The intimate interactions between hosts and parasites have been studied for many years . The ability of helminths, in particular T. muris to affect the immune environment within the host has a broad associated literature [23–25]. Genome wide approaches to understand the changes occurring in the host at a gene expression level have been utilised in many infectious models and diseases [26, 27]. Indeed microarray and RT-PCR analysis have been used to explore the responses of mouse strains infected with T. muris [14, 15]. However, these experiments use different mouse strains in order to compare the gene expression profiles associated with resistance or susceptibility. Here we use one mouse strain, C57BL/6, and different T. muris isolates to achieve susceptibility or resistant outcomes. In addition we look early in infection to identify changes in gene expression, that could later determine susceptibility or resistance of the host.
We demonstrate that the S isolate of T. muris, which is able to persist chronically in a C57BL/6 host, provokes a different gene expression profile in gut tissue compared to a C57BL/6 mouse infected with the E isolate, which is ultimately expelled. These changes are already apparent by d7 p.i. prior to E isolate expulsion. In particular, differences in 43 probe sets associated with GO groups - immune response, defence response, antigen presentation and response to stress were identified.
Interestingly the expression of genes from an S isolate infected gut resemble those seen in a naïve (uninfected) gut, whereas there was an elevation in the expression of the genes represented by the 43 probe sets during an E isolate infection. This data would imply that even at d7 p.i., the S isolate is dampening down expression of genes that would normally be associated with expulsion of the parasite. Microarray analyses on gut tissue from different strains of mice infected with the E isolate had previously identified differences in the expression of INDO and Ang4. As these two genes were also identified as being differentially expressed in this current study we investigated their expression further.
Indoleamine 2,3-dioxygenase plays an important part in the kynurenine pathway where it metabolises tryptophan which has been associated with controlling parasite growth in a number of infections [28–30]. IDO also has immunoregulatory roles [14, 31, 32], indeed its ability to dampen cell proliferation  may extend to the control of gut epithelial cell turnover and thus delayed or absent worm expulsion given the importance of epithelial cell turnover in the expulsion of T. muris . As the expression of IDO was elevated in gut tissue from both E and S isolate-infected mice its presence may reflect a less efficient ability, rather than a complete inability, to expel the parasite.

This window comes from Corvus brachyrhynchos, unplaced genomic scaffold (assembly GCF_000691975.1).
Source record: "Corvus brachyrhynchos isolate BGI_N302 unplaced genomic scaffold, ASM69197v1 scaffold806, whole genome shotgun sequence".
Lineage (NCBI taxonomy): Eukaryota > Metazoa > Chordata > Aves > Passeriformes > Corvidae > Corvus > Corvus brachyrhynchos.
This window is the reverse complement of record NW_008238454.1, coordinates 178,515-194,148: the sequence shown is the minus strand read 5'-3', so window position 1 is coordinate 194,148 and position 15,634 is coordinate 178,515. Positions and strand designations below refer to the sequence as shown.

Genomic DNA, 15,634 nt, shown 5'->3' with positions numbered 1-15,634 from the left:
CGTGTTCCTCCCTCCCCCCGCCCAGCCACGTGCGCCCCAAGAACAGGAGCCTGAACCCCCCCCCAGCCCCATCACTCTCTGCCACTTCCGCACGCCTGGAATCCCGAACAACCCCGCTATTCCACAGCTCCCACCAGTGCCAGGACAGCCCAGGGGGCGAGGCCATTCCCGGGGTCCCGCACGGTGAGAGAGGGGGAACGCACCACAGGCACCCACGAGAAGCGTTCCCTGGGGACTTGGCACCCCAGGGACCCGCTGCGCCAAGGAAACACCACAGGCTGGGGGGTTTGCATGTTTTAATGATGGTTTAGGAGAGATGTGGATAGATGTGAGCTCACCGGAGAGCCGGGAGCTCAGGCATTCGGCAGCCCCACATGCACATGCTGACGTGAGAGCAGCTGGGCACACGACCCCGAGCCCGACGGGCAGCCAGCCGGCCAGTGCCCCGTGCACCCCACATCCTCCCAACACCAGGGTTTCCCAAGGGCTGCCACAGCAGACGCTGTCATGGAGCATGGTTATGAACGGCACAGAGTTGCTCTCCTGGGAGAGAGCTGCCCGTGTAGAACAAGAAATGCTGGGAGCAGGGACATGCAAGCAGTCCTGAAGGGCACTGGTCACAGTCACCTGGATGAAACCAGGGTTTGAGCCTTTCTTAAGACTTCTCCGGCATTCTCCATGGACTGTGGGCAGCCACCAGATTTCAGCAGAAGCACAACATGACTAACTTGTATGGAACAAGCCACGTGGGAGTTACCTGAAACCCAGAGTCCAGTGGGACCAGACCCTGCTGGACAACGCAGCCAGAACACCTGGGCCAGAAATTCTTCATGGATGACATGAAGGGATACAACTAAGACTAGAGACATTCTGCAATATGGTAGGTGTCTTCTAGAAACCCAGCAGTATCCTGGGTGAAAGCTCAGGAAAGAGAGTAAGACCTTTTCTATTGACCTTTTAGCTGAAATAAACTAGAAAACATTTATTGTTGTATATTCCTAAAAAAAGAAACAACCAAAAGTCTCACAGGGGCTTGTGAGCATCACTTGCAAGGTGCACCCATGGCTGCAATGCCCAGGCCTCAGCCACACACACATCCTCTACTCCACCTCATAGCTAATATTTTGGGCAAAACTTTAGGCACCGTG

In contrast, Ang4 expression did differentiate between worm survival and expulsion with expression levels only elevated in E-infected mice. The angiogenins are a family of closely related proteins described as Paneth cell-derived and encoded for, in the mouse, by a gene cluster on chromosome 1 . They belong to the RNase superfamily  which includes eosinophil secretory granules proteins which are toxic to some gastrointestinal nematodes . Originally implicated in the growth of tumours, the normal physiological role of the angiogenins was unclear until the demonstration of a role for Paneth cell derived Ang4 as an endogenous anti-microbial protein central in epithelial host defence against gut-dwelling bacteria . Immunohistochemical staining of gut tissue in this study localised Ang4 production to the goblet cell, identifying the cell type as a novel cellular source in the large intestine. This interesting discovery expands on the already extensive literature on the importance of goblet cells in the expulsion of nematode infection, where increased numbers of goblet cells correlate with resistance [37, 38].
A goblet cell hyperplasia is reported in the context of many nematode infections including T. muris, T. spiralis, H. polygyrus and N. brasiliensis and this is thought to be under the control of a Th2 response [37–39]. Several goblet cell factors have been identified to play an important role in nematode infection including Relm-β and Muc2. Relm-β expression is linked with the production of Th2 cytokines and worm expulsion in T. muris, T. spiralis and N. brasiliensis . Thus effective worm expulsion may be achieved through combined effects of antimicrobial proteins including the angiogenins, Relm-β and indeed the intelectins [14, 41].
Goblet cell numbers did not differ quantitatively between E and S isolate infection until d21 p.i. However, the goblet cells were qualitatively strikingly different at d7 p.i. Thus the number of neutral goblet cells present in the gut of an S isolate infected C57BL/6 mouse are significantly higher than that seen in an E isolate infected mouse. By d21 the number of neutral goblet cells is similar for both isolates, if not higher in the E isolate infection. At this time point the majority of E isolate worms have been expelled.
The acidity of goblet cells is determined by the addition and removal of sugars to the mucins within the goblet cell . Transferases are required to do this and Table 2 highlights candidate transferases that may explain the differences seen in the quality of the goblet cells. Increased gene expression of the transferases is seen in the microarray data in the gut of an E isolate-infected mouse compared to an S isolate-infected gut. The increases in gene expression of the transferases listed could explain the increased acidity of the goblet cell mucins seen in an E isolate infection and may even underlie subsequent expulsion.